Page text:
TIDAL | The Urban Conga

TIDAL, is an interactive public art installation that utilizes key data points from the NOAA to spark an open conversation around the impact of sea-level rise in the area and elsewhere.

TIDAL from THE URBAN CONGA on Vimeo.



The effects of climate change are being felt worldwide, and the Shore Acres community in St. Petersburg, FL, is no exception to this. The Shore Acres neighborhood is already experiencing significant impacts of sea-level rise, and will be at even higher risk of experiencing its effects as time progresses. If we remain on our current trajectory, the National Oceanic and Atmospheric Administration predicts that the area’s sea rise could reach over 9ft by 2100. This expected rise is nearly five times what the average sea level rise should be within that time frame, putting the neighborhood at risk. The way this information is presented often makes climate change a challenging topic for people to want to hear about or discuss, as it is usually spoken of in ways that make people feel uncomfortable or overwhelmed. This lack of conversation around such an important issue is a problem when trying to educate people about the future impact of climate change and how to become more resilient.

TIDAL was designed by The Urban Conga as an engaging art installation, utilizing key data points from NOAA to spark an open dialogue around climate change through play. The design uses play methodologies as critical tools for breaking down barriers and creating an opportunity for reflection and discussion.

TIDAL sits at the entryway to the new Shore Acres Community Recreation Center in St. Petersburg, FL. The space is a communal hub where people in the neighborhood come together regularly to connect and engage with one another. The work was designed as an ever-changing community landmark that responds to the people, the surrounding landscape, and the interactions between them. The design of the form was generated using data from NOAA indicating the projected sea-level rise of nine feet relative to the resilient goal of a two-foot rise in the next seventy-eight years. TIDAL’s design utilizes the NOAA data, along with average tidal patterns of the area, to create a series of flowing pillars that reflect and refract the surrounding context. The pillars act like breaking waves along the main pathway leading people in and out of the building. These pillars are designed to act similar to a pier’s columns by becoming indicators of tidal change data and water rise over time. As people walk by each unit, they illuminate from within, revealing perforated data points generated from the average local tidal patterns. The pillars remain briefly illuminated, and then fade away, much like the ocean watermarks left behind on the piers as the tides change over time. This responsive nature of the work showcases how our actions can create an immediate reaction. As people continue to pass by, they begin to see themselves reflected on the work itself, and how the angle at which they view the work begins to change its color. These experiences evoke an internal reflection through the playful interactions of the work. TIDAL uses its playful design to spark conversations with the users, the architecture, the landscape.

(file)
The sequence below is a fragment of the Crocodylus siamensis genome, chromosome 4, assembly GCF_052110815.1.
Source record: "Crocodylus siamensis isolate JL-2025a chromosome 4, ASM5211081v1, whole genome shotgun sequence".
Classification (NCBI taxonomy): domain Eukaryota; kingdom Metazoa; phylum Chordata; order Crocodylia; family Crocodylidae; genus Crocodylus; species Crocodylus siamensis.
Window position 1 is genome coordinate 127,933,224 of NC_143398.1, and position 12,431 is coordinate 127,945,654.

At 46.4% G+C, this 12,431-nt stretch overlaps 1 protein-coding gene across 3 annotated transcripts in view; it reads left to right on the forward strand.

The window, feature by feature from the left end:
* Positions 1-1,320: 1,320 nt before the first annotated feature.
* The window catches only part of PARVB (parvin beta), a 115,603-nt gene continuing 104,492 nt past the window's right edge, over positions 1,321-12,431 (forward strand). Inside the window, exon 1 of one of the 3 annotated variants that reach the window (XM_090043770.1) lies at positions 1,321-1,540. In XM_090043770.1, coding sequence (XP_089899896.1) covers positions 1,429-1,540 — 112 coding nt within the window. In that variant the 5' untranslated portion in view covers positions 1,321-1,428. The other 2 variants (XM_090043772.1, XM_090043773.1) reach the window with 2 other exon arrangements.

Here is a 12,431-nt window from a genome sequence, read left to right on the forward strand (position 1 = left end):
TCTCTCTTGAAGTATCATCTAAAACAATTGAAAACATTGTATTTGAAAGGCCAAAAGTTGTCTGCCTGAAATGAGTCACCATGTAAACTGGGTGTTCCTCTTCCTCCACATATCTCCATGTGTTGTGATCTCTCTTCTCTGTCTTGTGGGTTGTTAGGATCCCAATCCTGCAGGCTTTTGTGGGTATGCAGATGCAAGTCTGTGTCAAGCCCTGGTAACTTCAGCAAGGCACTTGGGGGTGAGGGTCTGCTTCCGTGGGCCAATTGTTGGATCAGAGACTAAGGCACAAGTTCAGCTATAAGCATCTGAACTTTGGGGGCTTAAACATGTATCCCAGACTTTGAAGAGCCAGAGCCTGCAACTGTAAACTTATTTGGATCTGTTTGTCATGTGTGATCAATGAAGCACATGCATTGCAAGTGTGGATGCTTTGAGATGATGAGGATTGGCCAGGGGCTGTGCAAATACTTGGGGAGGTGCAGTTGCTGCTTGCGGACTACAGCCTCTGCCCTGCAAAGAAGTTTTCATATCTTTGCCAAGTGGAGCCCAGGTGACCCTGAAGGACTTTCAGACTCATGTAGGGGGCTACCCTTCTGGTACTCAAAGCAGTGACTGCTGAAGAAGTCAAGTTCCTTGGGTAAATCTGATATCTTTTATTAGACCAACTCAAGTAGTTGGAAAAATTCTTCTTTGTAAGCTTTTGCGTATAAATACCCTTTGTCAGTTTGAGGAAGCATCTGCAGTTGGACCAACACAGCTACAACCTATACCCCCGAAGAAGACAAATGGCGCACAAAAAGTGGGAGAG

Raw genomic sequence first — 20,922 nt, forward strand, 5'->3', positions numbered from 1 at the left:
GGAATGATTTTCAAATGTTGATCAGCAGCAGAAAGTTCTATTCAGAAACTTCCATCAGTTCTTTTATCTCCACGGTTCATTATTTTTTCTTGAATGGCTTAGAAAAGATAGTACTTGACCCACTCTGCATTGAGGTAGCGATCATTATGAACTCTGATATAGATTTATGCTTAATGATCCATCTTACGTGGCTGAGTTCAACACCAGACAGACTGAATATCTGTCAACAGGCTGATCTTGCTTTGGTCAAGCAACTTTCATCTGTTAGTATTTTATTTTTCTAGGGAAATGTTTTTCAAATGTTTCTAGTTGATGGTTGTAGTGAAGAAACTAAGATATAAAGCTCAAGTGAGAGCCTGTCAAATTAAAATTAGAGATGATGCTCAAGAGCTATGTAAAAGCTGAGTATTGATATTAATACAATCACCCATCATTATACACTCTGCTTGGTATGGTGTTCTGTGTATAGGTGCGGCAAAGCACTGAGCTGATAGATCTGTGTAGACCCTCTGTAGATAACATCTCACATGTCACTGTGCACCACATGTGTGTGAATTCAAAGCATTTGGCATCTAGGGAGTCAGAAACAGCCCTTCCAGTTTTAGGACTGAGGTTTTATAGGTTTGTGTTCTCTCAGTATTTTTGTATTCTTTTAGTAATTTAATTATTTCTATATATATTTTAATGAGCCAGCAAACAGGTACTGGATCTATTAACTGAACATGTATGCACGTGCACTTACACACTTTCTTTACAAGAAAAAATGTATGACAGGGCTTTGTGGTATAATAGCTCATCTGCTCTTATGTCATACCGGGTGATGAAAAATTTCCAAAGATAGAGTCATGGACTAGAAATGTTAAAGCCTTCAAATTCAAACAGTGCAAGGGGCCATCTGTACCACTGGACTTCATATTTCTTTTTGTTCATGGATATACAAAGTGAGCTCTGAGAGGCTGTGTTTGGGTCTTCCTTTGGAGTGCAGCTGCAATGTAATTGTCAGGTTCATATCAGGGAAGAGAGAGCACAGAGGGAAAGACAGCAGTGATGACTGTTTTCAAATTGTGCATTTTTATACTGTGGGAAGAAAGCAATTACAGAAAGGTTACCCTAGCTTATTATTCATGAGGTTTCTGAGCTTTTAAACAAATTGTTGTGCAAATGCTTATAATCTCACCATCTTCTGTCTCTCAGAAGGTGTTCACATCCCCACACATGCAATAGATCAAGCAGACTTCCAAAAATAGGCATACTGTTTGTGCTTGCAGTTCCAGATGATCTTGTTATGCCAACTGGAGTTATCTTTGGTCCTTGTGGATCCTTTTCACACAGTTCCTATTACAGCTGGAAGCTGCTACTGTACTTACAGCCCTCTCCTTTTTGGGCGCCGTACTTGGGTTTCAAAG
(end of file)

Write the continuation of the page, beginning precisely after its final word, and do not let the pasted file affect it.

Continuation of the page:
TIDAL is made of recyclable polycarbonate and aluminum fabricated locally in St. Petersburg, FL to help mitigate the carbon footprint of the artwork. The work contains low-powered lighting and sits within a permeable planter bed to help with rainwater collection. TIDAL utilizes its playable design to spark an open dialogue to help us on the journey to a more resilient future for our planet.

TIDAL

Designers: The Urban Conga

Client: City of St. Petersburg

Year: 2021

Location: Shore Acres Recreation Center, St. Petersburg, FL – USA

Project Size: 240 sq ft

Images:  Maria Flanagan

Video:  Michael Flanagan

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About Damian Holmes 5560 Articles
Damian Holmes is the Founder and Editor of World Landscape Architecture (WLA). He is a registered landscape architect (AILA) working in international design practice in Australia. Damian founded WLA in 2007 to provide a website for landscape architects written by landscape architects. Connect on Linkedin at https://www.linkedin.com/in/damianholmes/